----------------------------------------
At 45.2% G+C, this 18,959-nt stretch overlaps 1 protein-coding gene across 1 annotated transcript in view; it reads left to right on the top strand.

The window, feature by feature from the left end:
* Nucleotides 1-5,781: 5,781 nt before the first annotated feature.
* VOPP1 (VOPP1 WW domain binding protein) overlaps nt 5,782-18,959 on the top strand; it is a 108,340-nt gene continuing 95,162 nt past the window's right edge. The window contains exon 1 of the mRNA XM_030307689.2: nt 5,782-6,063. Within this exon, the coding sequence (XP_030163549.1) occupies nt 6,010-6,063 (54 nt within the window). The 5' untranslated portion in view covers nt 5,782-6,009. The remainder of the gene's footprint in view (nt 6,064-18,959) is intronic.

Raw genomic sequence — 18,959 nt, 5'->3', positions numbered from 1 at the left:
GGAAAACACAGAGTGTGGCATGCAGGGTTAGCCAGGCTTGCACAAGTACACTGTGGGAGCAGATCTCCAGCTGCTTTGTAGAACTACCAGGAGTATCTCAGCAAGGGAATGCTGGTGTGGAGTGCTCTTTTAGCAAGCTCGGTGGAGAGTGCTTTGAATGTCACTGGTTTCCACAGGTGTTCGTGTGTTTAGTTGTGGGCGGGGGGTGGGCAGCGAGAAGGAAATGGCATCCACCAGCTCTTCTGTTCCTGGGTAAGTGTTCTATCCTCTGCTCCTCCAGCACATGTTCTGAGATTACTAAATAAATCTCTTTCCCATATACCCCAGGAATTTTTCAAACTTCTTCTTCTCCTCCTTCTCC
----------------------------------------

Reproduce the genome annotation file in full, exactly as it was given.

At 45.2% G+C, this 18,959-nt stretch overlaps 1 protein-coding gene across 1 annotated transcript in view; it reads left to right on the top strand.

The window, feature by feature from the left end:
* Nucleotides 1-5,781: 5,781 nt before the first annotated feature.
* VOPP1 (VOPP1 WW domain binding protein) overlaps nt 5,782-18,959 on the top strand; it is a 108,340-nt gene continuing 95,162 nt past the window's right edge. The window contains exon 1 of the mRNA XM_030307689.2: nt 5,782-6,063. Within this exon, the coding sequence (XP_030163549.1) occupies nt 6,010-6,063 (54 nt within the window). The 5' untranslated portion in view covers nt 5,782-6,009. The remainder of the gene's footprint in view (nt 6,064-18,959) is intronic.

Raw genomic sequence — 18,959 nt, 5'->3', positions numbered from 1 at the left:
GGAAAACACAGAGTGTGGCATGCAGGGTTAGCCAGGCTTGCACAAGTACACTGTGGGAGCAGATCTCCAGCTGCTTTGTAGAACTACCAGGAGTATCTCAGCAAGGGAATGCTGGTGTGGAGTGCTCTTTTAGCAAGCTCGGTGGAGAGTGCTTTGAATGTCACTGGTTTCCACAGGTGTTCGTGTGTTTAGTTGTGGGCGGGGGGTGGGCAGCGAGAAGGAAATGGCATCCACCAGCTCTTCTGTTCCTGGGTAAGTGTTCTATCCTCTGCTCCTCCAGCACATGTTCTGAGATTACTAAATAAATCTCTTTCCCATATACCCCAGGAATTTTTCAAACTTCTTCTTCTCCTCCTTCTCC